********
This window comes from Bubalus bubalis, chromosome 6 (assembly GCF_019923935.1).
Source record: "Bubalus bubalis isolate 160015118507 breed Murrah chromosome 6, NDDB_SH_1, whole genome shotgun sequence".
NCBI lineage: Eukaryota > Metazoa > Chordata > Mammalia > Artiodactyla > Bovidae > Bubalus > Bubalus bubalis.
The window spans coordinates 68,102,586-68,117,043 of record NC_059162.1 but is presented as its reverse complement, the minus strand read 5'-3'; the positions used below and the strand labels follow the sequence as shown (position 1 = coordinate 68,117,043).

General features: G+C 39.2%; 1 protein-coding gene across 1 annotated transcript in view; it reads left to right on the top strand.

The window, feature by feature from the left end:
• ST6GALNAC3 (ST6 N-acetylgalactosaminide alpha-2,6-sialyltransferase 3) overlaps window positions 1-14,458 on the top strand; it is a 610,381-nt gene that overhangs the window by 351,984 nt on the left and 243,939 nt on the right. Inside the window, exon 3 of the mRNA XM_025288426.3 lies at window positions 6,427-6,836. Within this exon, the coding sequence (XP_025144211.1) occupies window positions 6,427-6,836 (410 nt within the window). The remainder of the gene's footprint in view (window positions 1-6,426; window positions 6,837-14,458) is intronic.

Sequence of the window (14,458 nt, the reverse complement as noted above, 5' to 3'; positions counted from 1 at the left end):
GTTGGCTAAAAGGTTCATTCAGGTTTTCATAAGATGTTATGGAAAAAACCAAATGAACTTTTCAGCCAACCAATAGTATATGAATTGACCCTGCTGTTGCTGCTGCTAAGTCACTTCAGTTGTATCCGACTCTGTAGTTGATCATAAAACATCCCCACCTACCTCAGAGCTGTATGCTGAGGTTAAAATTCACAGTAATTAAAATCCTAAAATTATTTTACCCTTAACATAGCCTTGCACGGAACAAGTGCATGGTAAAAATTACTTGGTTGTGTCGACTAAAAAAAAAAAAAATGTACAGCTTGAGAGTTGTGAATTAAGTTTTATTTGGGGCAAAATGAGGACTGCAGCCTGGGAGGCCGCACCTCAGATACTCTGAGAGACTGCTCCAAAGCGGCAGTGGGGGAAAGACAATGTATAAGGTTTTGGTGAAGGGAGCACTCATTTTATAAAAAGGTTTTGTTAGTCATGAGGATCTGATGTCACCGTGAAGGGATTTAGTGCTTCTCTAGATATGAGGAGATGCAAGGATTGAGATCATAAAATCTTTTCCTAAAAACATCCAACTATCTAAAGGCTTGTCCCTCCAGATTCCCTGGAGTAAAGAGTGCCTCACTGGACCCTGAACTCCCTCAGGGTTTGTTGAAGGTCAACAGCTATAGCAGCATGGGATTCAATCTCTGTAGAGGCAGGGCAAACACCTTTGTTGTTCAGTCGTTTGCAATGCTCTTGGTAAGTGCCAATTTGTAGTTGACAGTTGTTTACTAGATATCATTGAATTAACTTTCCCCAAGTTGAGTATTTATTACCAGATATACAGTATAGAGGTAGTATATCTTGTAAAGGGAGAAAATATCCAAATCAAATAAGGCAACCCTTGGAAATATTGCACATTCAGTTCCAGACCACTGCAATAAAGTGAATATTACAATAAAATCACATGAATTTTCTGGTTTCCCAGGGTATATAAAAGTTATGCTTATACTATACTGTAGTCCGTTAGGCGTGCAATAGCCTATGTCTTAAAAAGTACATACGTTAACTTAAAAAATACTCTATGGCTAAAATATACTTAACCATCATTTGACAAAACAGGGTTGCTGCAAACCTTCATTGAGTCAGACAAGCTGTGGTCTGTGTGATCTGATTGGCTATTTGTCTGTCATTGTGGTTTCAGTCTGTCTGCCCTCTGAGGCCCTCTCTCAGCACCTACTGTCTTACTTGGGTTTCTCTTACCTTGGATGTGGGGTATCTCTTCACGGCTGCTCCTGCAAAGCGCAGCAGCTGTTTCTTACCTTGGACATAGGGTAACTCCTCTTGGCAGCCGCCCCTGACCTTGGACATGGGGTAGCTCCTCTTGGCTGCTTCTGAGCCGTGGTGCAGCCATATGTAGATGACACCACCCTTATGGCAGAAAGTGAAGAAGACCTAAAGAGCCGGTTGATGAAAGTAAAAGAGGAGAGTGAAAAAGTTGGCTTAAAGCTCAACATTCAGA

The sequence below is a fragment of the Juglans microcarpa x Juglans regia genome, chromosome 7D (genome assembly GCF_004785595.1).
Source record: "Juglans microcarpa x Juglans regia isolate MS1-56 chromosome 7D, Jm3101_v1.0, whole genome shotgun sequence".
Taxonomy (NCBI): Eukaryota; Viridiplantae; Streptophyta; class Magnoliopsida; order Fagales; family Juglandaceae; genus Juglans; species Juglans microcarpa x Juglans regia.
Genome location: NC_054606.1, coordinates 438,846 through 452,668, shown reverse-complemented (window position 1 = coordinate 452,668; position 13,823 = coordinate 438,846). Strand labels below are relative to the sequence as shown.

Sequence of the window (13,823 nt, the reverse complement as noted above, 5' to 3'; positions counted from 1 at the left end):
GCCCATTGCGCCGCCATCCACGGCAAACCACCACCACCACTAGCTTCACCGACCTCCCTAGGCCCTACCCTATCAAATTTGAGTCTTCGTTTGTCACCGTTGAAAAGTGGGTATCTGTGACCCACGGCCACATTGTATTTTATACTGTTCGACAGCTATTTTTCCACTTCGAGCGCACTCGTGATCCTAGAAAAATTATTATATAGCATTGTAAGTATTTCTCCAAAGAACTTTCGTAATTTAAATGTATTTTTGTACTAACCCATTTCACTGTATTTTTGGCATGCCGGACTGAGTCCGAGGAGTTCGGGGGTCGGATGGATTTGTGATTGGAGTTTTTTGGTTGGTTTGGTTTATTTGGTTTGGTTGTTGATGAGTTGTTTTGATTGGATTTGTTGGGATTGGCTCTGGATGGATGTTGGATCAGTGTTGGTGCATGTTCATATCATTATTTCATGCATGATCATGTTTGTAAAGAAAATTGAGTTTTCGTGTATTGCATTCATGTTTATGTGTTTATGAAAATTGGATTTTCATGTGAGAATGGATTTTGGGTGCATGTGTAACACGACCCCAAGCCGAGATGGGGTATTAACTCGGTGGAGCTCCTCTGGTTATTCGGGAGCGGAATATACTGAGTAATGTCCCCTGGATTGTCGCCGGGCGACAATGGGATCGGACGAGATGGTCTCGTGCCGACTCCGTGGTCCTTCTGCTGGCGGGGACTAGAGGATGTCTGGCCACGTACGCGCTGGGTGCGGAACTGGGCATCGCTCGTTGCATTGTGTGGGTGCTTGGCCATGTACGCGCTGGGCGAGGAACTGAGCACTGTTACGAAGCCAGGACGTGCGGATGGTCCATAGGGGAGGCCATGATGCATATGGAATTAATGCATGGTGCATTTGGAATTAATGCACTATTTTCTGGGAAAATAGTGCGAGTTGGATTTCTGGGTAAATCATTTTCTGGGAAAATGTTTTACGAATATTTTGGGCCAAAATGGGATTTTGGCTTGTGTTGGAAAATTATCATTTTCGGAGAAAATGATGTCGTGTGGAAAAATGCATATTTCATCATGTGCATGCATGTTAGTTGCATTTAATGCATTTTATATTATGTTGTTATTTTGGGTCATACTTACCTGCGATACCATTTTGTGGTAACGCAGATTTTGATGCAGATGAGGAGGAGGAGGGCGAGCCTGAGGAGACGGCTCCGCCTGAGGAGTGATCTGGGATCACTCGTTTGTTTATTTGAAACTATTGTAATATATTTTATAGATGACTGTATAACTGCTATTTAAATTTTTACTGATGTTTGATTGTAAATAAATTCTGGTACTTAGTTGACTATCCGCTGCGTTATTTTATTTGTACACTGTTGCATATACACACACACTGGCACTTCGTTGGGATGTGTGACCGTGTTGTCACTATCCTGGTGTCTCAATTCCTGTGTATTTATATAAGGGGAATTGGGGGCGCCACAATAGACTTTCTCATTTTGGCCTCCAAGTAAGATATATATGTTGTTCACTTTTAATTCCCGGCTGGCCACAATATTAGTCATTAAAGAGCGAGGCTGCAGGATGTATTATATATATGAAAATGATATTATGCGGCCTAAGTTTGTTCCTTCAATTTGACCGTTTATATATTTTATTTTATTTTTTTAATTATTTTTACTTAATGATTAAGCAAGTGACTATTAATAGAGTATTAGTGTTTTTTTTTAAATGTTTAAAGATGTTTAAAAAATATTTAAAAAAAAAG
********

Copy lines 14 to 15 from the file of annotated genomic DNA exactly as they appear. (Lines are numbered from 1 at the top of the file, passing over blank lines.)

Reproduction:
Sequence of the window (13,823 nt, the reverse complement as noted above, 5' to 3'; positions counted from 1 at the left end):
GCCCATTGCGCCGCCATCCACGGCAAACCACCACCACCACTAGCTTCACCGACCTCCCTAGGCCCTACCCTATCAAATTTGAGTCTTCGTTTGTCACCGTTGAAAAGTGGGTATCTGTGACCCACGGCCACATTGTATTTTATACTGTTCGACAGCTATTTTTCCACTTCGAGCGCACTCGTGATCCTAGAAAAATTATTATATAGCATTGTAAGTATTTCTCCAAAGAACTTTCGTAATTTAAATGTATTTTTGTACTAACCCATTTCACTGTATTTTTGGCATGCCGGACTGAGTCCGAGGAGTTCGGGGGTCGGATGGATTTGTGATTGGAGTTTTTTGGTTGGTTTGGTTTATTTGGTTTGGTTGTTGATGAGTTGTTTTGATTGGATTTGTTGGGATTGGCTCTGGATGGATGTTGGATCAGTGTTGGTGCATGTTCATATCATTATTTCATGCATGATCATGTTTGTAAAGAAAATTGAGTTTTCGTGTATTGCATTCATGTTTATGTGTTTATGAAAATTGGATTTTCATGTGAGAATGGATTTTGGGTGCATGTGTAACACGACCCCAAGCCGAGATGGGGTATTAACTCGGTGGAGCTCCTCTGGTTATTCGGGAGCGGAATATACTGAGTAATGTCCCCTGGATTGTCGCCGGGCGACAATGGGATCGGACGAGATGGTCTCGTGCCGACTCCGTGGTCCTTCTGCTGGCGGGGACTAGAGGATGTCTGGCCACGTACGCGCTGGGTGCGGAACTGGGCATCGCTCGTTGCATTGTGTGGGTGCTTGGCCATGTACGCGCTGGGCGAGGAACTGAGCACTGTTACGAAGCCAGGACGTGCGGATGGTCCATAGGGGAGGCCATGATGCATATGGAATTAATGCATGGTGCATTTGGAATTAATGCACTATTTTCTGGGAAAATAGTGCGAGTTGGATTTCTGGGTAAATCATTTTCTGGGAAAATGTTTTACGAATATTTTGGGCCAAAATGGGATTTTGGCTTGTGTTGGAAAATTATCATTTTCGGAGAAAATGATGTCGTGTGGAAAAATGCATATTTCATCATGTGCATGCATGTTAGTTGCATTTAATGCATTTTATATTATGTTGTTATTTTGGGTCATACTTACCTGCGATACCATTTTGTGGTAACGCAGATTTTGATGCAGATGAGGAGGAGGAGGGCGAGCCTGAGGAGACGGCTCCGCCTGAGGAGTGATCTGGGATCACTCGTTTGTTTATTTGAAACTATTGTAATATATTTTATAGATGACTGTATAACTGCTATTTAAATTTTTACTGATGTTTGATTGTAAATAAATTCTGGTACTTAGTTGACTATCCGCTGCGTTATTTTATTTGTACACTGTTGCATATACACACACACTGGCACTTCGTTGGGATGTGTGACCGTGTTGTCACTATCCTGGTGTCTCAATTCCTGTGTATTTATATAAGGGGAATTGGGGGCGCCACAATAGACTTTCTCATTTTGGCCTCCAAGTAAGATATATATGTTGTTCACTTTTAATTCCCGGCTGGCCACAATATTAGTCATTAAAGAGCGAGGCTGCAGGATGTATTATATATATGAAAATGATATTATGCGGCCTAAGTTTGTTCCTTCAATTTGACCGTTTATATATTTTATTTTATTTTTTTAATTATTTTTACTTAATGATTAAGCAAGTGACTATTAATAGAGTATTAGTGTTTTTTTTTAAATGTTTAAAGATGTTTAAAAAATATTTAAAAAAAAAG